Stirling offers a fascinating journey back in time
Created as a Royal Burgh in 1124, Stirling offers a fascinating journey back in time for anyone with even a passing interest in Scottish history and heritage. Discover a unique tapestry of original, historic attractions that tell the story of our Scottish nation first hand. Perched high above the city is Stirling Castle (some say that it’s the greatest castle in all of Europe). Wander through the recently restored royal palace and apartments and meet the costumed interpreters who bring the history of Stirling Castle to life. In 1314 the castle was the prize fought over at the Battle of Bannockburn and was bombarded by Bonnie Prince Charlie, with his Jacobite army, in 1745. Entry to the castle also includes access to the Argyll’s Lodging – Scotland’s finest surviving 17th century townhouse and the Argyll Sutherland Highlanders Regimental Museum.
Stirling’s Old Town
Stirling’s Old Town links Stirling Castle to the bustling city centre. By its cobbled streets you will find some of the finest examples of medieval and Renaissance churches and mansions in Scotland. One such building is the Tolbooth, the original jail and courthouse which also witnessed public executions until 1843. Nowadays it’s a thriving live music and entertainments venue retaining many of its original historic features. The Church of the Holy Rude, dating from 1456, hosted the coronation of King James VI, in 1567, under the watchful eye of Scottish Reformation leader John Knox. If you look closely you will see the musket shot marks from Cromwell’s troops during the Wars of the Three Kingdoms on the tower and apse.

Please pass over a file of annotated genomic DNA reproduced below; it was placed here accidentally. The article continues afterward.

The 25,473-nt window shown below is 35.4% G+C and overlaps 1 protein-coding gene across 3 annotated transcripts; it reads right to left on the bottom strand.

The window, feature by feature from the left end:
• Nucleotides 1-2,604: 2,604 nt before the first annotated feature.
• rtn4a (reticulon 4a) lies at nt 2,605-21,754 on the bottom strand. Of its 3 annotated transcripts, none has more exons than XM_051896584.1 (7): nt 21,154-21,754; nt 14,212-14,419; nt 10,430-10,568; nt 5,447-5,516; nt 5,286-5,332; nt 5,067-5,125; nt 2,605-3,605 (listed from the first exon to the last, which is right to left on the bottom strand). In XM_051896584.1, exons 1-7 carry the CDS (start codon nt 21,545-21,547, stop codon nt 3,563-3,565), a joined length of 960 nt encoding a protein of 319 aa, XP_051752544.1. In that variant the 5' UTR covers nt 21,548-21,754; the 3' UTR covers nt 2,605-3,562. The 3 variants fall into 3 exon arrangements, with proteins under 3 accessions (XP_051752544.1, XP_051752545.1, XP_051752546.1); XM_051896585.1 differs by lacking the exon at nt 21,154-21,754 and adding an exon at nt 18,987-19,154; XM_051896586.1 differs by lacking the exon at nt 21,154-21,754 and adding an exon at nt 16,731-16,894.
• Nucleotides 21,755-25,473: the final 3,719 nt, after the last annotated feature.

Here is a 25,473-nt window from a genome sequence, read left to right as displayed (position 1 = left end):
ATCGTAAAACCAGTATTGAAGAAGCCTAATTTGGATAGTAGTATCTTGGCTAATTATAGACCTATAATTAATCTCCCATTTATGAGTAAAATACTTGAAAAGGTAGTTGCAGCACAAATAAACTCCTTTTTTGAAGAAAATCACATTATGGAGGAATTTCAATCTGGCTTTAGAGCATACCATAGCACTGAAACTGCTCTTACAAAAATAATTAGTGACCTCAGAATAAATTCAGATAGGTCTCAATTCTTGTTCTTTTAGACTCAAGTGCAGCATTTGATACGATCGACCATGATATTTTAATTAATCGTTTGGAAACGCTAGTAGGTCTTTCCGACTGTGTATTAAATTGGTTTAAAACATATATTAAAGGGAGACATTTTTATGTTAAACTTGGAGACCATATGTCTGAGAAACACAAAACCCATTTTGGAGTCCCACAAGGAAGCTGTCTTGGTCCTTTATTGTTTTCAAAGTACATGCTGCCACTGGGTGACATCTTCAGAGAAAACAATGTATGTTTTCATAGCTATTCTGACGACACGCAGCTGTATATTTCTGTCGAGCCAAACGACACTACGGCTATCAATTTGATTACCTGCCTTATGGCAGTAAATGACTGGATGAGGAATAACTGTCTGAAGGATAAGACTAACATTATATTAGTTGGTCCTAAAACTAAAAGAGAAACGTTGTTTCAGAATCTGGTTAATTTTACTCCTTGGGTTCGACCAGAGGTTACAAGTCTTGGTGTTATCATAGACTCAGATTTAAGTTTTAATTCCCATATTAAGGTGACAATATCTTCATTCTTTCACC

The neighbouring Old Town Grave Yard rewards explorers with magnificent views as well as some of the oldest headstones in Britain. Just around the corner is the imposing Stirling Old Town Jail, a former Victorian prison where visitors can now experience daily performance tours over the summer.
National Wallace Monument
Dominating the Stirling skyline from another dramatic rocky outcrop, the National Wallace Monument overlooks the site of the Battle of Stirling Bridge. Here, in 1297, William Wallace – Braveheart – outwitted a much larger English army, splitting their forces either side of the narrow bridge and claiming his place in history as Scotland’s National Hero.
Set amid the slowly winding curves of the River Forth, Cambuskenneth Abbey was the setting chosen by King Robert the Bruce for a historic parliament meeting in 1326. It is also the last resting place of King James III and his Queen, Margaret of Denmark.
Battle of Bannockburn
Scotland owes its status as a proud nation to King Robert the Bruce’s great victory at the Battle of Bannockburn, beside Stirling, on 23rd and 24th June 1314. The Scottish king’s triumph over the vastly superior army of King Edward II of England secured Scotland’s independence for the next 400 years. Visit the Battle of Bannockburn Experience and re-live the dramatic story of the battle.
The Stirling Story
The Stirling Smith Art Gallery and Museum is a treasure house of Stirling’s history, art and artefacts. Scottish history collections, fine art and archaeology are used in the main display, called ‘The Stirling Story’, which explores the history of the town over the past Millennium (entry is free).